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Old 03-09-2013, 12:08 PM
 
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Quote:
Originally Posted by Asderfut View Post
I think any approach has its advantages. Revolutionary change benefits from momentum but can be poorly aimed, while incrementalism allows us to correct our mistakes as they happen, but may take a great deal more time. That said, I think that rather than societies needing change, it is much more often mindsets. As soon as there is a shift in the collective mindset, a corresponding change will occur in our actions.

Take, for example, our attitudes on urban form. When people stopped being afraid of the "inner city" in the 90's, cities started growing again and now suburbs are trying to piggyback on the advantages that central cities offer. At the same time, that shift wasn't universal, and I still hear the phrase "inner city" bandied about by my more suburban peers, even in largely irrelevant and at times incongruous context. It's hard to think of a person who refers to a middle class neighborhood in St. Paul as an "inner city" area moving to somewhere similar to that.
Yeah, other than actions it is also about sense of ideas people have and mindset that collaterally influence and affects all of society. Idealism could also be realistic and both don’t have to be separate from each other.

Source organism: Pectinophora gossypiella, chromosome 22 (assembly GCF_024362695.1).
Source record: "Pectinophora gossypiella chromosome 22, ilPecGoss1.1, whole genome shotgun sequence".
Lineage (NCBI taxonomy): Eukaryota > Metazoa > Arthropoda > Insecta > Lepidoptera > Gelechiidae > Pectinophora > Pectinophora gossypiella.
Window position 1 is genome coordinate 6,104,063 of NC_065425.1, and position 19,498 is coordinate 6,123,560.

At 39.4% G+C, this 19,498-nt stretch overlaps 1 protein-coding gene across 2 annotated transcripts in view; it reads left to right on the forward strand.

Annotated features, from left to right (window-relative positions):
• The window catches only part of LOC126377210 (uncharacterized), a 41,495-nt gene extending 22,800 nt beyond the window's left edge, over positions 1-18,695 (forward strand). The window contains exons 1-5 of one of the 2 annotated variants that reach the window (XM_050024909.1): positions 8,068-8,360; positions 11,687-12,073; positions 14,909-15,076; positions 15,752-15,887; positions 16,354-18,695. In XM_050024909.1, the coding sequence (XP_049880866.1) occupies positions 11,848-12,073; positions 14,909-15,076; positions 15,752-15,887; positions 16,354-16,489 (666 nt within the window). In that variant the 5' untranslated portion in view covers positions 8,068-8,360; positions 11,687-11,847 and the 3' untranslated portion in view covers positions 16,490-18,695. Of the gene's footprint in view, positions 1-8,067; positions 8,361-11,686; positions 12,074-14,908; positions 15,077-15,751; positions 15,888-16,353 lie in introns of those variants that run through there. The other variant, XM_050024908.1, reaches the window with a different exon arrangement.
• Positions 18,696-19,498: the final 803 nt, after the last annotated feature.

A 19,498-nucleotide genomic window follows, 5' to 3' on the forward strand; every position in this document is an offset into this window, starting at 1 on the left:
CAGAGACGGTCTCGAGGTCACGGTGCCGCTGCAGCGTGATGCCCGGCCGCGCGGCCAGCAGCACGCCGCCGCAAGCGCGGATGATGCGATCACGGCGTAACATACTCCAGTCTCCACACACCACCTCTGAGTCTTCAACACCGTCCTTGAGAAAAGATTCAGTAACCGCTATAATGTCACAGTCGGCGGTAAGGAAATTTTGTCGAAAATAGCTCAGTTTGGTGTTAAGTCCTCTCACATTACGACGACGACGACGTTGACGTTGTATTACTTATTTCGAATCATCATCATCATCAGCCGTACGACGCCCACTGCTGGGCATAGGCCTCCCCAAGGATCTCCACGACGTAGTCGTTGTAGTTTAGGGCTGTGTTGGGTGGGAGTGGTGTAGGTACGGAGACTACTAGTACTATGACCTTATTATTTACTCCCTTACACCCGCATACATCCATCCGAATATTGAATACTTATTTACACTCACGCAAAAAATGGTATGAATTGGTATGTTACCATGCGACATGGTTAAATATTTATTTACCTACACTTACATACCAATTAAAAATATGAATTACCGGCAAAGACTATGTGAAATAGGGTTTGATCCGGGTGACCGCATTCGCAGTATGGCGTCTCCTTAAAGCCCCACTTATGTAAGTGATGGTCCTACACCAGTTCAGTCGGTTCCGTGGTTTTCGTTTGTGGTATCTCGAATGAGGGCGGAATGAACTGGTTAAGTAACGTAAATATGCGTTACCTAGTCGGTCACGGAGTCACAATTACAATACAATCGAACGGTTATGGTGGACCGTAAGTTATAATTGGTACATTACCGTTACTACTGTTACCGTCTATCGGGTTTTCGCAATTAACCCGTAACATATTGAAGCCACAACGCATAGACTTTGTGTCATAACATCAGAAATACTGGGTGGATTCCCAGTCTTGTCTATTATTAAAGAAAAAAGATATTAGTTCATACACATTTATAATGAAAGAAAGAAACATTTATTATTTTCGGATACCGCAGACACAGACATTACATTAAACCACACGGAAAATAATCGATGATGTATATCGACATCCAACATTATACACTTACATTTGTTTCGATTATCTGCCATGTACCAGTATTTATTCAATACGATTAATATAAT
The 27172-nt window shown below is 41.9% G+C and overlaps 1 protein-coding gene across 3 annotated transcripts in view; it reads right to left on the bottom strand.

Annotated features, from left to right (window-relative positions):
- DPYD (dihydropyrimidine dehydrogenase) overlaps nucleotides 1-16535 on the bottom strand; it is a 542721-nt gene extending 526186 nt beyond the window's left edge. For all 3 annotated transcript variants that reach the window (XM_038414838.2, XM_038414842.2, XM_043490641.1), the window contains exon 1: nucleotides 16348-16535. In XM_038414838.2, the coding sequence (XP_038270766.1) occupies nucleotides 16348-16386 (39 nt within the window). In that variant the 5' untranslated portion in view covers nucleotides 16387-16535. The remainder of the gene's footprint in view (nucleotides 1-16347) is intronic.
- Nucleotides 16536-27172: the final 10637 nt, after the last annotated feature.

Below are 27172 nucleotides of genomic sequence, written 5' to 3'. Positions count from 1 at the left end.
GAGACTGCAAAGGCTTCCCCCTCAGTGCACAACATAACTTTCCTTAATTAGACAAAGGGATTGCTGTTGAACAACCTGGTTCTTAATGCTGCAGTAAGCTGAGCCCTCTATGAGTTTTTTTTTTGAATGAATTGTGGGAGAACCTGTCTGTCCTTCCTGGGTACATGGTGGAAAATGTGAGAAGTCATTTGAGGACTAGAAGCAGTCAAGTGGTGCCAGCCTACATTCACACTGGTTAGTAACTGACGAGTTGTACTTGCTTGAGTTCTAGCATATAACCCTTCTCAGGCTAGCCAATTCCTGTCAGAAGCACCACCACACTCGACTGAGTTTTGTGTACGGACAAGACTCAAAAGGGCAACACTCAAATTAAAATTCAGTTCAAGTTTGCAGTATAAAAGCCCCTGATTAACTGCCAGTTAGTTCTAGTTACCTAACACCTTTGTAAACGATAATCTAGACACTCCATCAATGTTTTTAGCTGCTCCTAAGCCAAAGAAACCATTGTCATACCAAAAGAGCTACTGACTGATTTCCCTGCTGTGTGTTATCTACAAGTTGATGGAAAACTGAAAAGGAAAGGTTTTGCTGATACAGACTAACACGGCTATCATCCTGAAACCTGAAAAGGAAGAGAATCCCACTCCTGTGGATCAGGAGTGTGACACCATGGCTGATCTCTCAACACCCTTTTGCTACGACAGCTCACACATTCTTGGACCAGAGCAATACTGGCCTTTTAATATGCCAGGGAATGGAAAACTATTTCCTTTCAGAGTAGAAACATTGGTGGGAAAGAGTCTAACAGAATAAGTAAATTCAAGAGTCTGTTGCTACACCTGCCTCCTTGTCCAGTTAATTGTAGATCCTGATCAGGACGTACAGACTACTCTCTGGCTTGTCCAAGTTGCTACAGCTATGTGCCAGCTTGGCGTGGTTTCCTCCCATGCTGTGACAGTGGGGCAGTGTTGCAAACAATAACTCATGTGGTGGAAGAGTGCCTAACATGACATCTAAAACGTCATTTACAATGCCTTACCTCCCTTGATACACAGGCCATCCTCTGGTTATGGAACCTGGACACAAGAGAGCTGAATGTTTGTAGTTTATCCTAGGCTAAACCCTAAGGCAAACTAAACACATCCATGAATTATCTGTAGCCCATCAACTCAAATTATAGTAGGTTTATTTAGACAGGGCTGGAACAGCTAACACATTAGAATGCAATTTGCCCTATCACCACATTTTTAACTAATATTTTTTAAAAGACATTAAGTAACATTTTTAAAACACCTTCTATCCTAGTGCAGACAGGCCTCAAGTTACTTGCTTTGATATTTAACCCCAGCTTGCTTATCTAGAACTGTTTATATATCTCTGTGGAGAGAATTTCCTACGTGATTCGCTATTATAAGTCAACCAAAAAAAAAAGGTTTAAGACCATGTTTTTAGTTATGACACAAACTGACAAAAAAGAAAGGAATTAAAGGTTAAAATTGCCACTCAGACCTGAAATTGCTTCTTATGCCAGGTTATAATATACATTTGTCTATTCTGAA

That was a good, intriguing specific example you said for the attitudes that changed on urban form in the past 2 decades. There was also exact revolutionized changes in Entertainment, Lifestyle, Standards of Health, Various Progressive Sociology, Technology, Modernity, International Relations, and Personal Freedom.
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Old 03-09-2013, 01:26 PM
 
Location: Old Town Alexandria
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It is a good question by OP.

In America society and cultures seem to be insular.

In history there are religious revolutions, the intellectual revolutions of the renaissance and the reformation, the cultural revolution that accompanied the discovery of the New World.
Political revolutions that have occurred in the last three centuries also.

Although (some) Americans like to think of themselves as revolutionary, or affecting change, it seems to be a microcosm. People only take into account their own "culture" or state in which they live.

I also have thoughts on the distortions of corporate media today, which does not reflect on real society or life at all.

It wasn't as extreme, and polarizing. IMO we are at an interesting time now, where there is much divisiveness but little consensus.